Masterson fans nine, but Indians drop Game 1 to KC

Offense struggles to get timely hits as Tribe falls to 3-4 on road trip

Masterson fans nine, but Indians drop Game 1 to KC

KANSAS CITY -- The Indians spent a lot of time and money over the offseason overhauling their offense. Throughout the first month of this season, Cleveland's revamped cast of hitters has struggled with baseball's magic word: consistency.

On Sunday afternoon, the Indians took a 9-0 loss to the Royals on the chin in the first game of a day-night doubleheader at Kauffman Stadium. Sinkerballer Justin Masterson pitched into the seventh inning for the Tribe, but the offense struggled to mount any run support against Kansas City right-hander Jeremy Guthrie.

With the defeat, the Indians slipped to 3-4 on the current road trip that ends Monday here against the Royals.

"We're trying to get things rocking," Indians first baseman Nick Swisher said. "It's still early. We're 21 games in. It's obviously not the start we wanted. But hey, that's going to happen, bro. We're going through some growing pains right now, and we need to figure this out and turn it around."

A lack of offense has been an unfortunate theme in the early portion of this season for Cleveland (8-13). Through their first 21 games, the Indians have scored three runs or fewer in 14 contests (23 total runs). In the remaining seven games, Cleveland has scored 64 runs, but 40 came between offensive outpourings on April 4 (eight runs), April 7 (13 runs) and April 20 (19 runs).

The feast-or-famine lineup, combined with some shaky starting pitching, has made it hard for the Indians to piece together many winning streaks. Cleveland's longest string of wins so far this season is three games in a row -- earlier on this road trip.

Asked about the offensive lull throughout April, Indians manager Terry Francona said he prefers not to view the production in such a general manner. Francona said the reasons behind a lineup's success or failure change with each game.

"I think maybe you tend to lump it together -- like the first month," Francona said. "I'm not sure you can really do that. I think every game is probably different. Today, [Guthrie] has got enough on his fastball and when he establishes that, he's going to throw his breaking ball for strikes. We're in-between.

"You run into where you get down, and maybe you try to be patient, so he throws strike one with a fastball. And then you get in a hole and he throws a breaking ball. Right now, I'd say we're in-between. It's leading to some inconsistencies."

Against Masterson (4-2), the Royals (13-8) used a similar formula to break through in the second and fourth innings.

In the second, following strikeouts of Eric Hosmer and Salvador Perez, Masterson issued a two-out walk to Mike Moustakas. Jeff Francoeur then delivered a run-scoring double that split the gap in left-center field and Jarrod Dyson came through next with an RBI double down the right-field line, putting the Indians in a 2-0 hole.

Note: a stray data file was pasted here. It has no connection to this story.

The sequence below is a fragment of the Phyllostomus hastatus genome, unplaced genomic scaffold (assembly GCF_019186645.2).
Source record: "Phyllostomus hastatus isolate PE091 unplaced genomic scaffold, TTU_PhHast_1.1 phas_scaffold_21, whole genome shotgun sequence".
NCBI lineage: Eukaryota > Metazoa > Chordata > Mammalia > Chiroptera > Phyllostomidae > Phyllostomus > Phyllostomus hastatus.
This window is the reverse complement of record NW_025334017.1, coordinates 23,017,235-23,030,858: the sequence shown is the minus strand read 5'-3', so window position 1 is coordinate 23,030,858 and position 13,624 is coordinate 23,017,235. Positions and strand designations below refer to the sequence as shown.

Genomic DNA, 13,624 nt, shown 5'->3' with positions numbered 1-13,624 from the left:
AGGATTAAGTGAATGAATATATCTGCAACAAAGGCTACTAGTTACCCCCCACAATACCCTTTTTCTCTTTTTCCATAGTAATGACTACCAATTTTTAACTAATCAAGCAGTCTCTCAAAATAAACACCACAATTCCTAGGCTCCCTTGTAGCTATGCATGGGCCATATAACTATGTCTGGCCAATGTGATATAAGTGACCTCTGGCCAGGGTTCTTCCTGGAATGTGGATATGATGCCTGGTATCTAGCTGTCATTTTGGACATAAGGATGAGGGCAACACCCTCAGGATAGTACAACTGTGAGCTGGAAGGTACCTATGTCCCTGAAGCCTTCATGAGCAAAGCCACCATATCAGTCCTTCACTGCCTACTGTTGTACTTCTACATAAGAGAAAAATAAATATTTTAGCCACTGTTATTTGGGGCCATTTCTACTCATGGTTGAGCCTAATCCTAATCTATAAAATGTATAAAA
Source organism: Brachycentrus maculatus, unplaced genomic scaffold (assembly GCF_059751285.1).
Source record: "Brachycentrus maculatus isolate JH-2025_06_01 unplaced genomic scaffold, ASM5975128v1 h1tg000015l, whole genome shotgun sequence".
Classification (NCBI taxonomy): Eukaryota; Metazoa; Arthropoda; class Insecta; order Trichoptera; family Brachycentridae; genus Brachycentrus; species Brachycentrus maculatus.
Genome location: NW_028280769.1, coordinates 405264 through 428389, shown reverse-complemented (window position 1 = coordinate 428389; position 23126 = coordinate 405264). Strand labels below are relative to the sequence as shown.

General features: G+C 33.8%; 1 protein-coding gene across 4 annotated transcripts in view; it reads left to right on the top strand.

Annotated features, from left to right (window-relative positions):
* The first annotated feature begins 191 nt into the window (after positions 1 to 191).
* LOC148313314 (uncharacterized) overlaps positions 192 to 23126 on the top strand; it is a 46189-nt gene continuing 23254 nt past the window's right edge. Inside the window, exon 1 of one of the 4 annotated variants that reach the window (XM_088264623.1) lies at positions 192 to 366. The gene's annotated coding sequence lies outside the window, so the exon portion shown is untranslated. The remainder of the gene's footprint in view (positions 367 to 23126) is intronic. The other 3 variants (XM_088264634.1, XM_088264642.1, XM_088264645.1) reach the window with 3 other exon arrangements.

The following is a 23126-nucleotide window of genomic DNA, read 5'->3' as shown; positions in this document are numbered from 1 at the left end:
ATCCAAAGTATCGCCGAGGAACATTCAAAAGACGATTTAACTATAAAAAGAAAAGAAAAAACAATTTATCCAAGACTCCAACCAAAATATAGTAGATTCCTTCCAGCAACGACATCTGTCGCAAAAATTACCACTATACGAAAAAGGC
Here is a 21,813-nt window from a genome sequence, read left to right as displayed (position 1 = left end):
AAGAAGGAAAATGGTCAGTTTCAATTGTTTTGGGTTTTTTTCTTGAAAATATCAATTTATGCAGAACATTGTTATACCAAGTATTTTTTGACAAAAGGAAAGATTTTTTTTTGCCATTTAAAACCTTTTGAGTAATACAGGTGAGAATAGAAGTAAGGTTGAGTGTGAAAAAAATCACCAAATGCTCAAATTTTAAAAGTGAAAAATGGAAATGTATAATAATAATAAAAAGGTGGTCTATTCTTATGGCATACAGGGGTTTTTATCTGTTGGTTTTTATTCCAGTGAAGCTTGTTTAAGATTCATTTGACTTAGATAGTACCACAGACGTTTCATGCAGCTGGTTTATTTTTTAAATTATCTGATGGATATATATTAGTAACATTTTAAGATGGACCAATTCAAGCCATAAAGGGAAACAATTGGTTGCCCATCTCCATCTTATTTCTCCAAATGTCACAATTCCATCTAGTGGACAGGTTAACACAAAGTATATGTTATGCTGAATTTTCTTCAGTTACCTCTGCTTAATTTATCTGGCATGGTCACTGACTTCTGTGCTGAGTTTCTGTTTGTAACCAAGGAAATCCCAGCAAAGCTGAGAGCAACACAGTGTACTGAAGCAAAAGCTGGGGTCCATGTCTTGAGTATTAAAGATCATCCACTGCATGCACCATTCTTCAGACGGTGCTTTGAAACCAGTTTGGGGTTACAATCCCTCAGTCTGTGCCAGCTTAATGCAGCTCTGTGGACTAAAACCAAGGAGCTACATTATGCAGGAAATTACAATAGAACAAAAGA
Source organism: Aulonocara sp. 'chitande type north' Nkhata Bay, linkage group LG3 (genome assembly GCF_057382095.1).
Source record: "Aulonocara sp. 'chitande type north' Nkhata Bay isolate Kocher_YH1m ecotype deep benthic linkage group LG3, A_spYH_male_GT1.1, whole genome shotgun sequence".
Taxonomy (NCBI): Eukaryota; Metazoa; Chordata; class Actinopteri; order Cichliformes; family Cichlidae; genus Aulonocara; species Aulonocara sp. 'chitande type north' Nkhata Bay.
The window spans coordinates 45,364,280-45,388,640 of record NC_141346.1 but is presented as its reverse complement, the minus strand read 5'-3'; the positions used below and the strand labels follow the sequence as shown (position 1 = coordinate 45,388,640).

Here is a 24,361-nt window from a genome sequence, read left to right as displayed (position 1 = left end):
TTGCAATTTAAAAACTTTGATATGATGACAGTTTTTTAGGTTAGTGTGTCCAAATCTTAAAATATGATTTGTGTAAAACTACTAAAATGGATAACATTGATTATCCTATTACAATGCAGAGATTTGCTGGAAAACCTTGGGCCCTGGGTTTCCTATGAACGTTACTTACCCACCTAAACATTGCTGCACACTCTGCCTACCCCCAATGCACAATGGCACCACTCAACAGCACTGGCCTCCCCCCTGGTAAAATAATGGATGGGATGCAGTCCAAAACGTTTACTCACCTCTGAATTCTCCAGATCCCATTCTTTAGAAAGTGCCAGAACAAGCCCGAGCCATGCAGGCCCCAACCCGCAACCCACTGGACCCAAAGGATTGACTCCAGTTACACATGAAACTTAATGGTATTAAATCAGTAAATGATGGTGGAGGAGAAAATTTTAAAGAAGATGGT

Masterson again retired Hosmer and Perez in order to open the fourth, but then issued another two-out walk to Moustakas. This time around, Francoeur legged out an infield single after chopping a pitch to the left side of the mound. Dyson followed with a single up the middle to score Moustakas, pushing the Royals out front, 3-0.

"I think there was a force field around the strike zone for [Moustakas'] first two at-bats," Masterson said. "I couldn't put it there. I have no clue why. It was unbelievable."

In the fifth inning, Kansas City switched up the model when Alcides Escobar drilled the first pitch he received from Masterson out to left field in a hurry for a leadoff home run. It marked the third long ball of the season for the Royals shortstop, but only the second surrendered on the year by Masterson.

Things unraveled in the seventh inning for Masterson, who notched a season-high nine strikeouts and tried to save the bullpen some work in the first tilt of a doubleheader. Kansas City collected three singles off Masterson and tacked on two more runs, including one on a bases-loaded walk issued by Indians reliever Matt Albers.

Masterson was charged with seven runs on nine hits in 6 1/3 innings in the loss.

"When he worked ahead and got to two strikes, I thought his stuff was crisp," Francona said. "I actually thought it was electric. In the second and the fourth inning, he got two quick outs, walked Moustakas on four pitches both times, and that led to four runs.

"Escobar kind of ambushed him on a first-pitch fastball that wandered back over. That happens."

While the pitching was hardly sharp, the lack of offense only made the mistakes more glaring.

For the third game in a row, Cleveland's lineup was blanked for at least the first five innings. The Indians were held off the scoreboard for the first eight frames on Saturday night and the Royals kept the Tribe in check for the entirety of the opener of Sunday's twin bill.

Guthrie (3-0) picked up the win after shutting out the Indians over 6 2/3 solid innings. The right-hander struck out five, walked three and turned in 112 pitches in the victory. Cleveland put at least one baserunner aboard in each of Guthrie's innings, but the repeatedly wiggled out of jams.

"I think that whole [Royals] staff kind of has a different philosophy, the way they're going about pitching now," Swisher said. "They do a good job. I think the biggest thing is, we've got a good amount of guys on this team who take a lot of pitches. We try to wear pitchers down. Those guys are throwing strikes, man. The next thing you know, you blink your eyes, and you're down 0-2.

"We need to do our best to make that adjustment to get ourselves better. We're a way better ball team than what we're playing like right now."

Jordan Bastian is a reporter for Read his blog, Major League Bastian, and follow him on Twitter @MLBastian. This story was not subject to the approval of Major League Baseball or its clubs.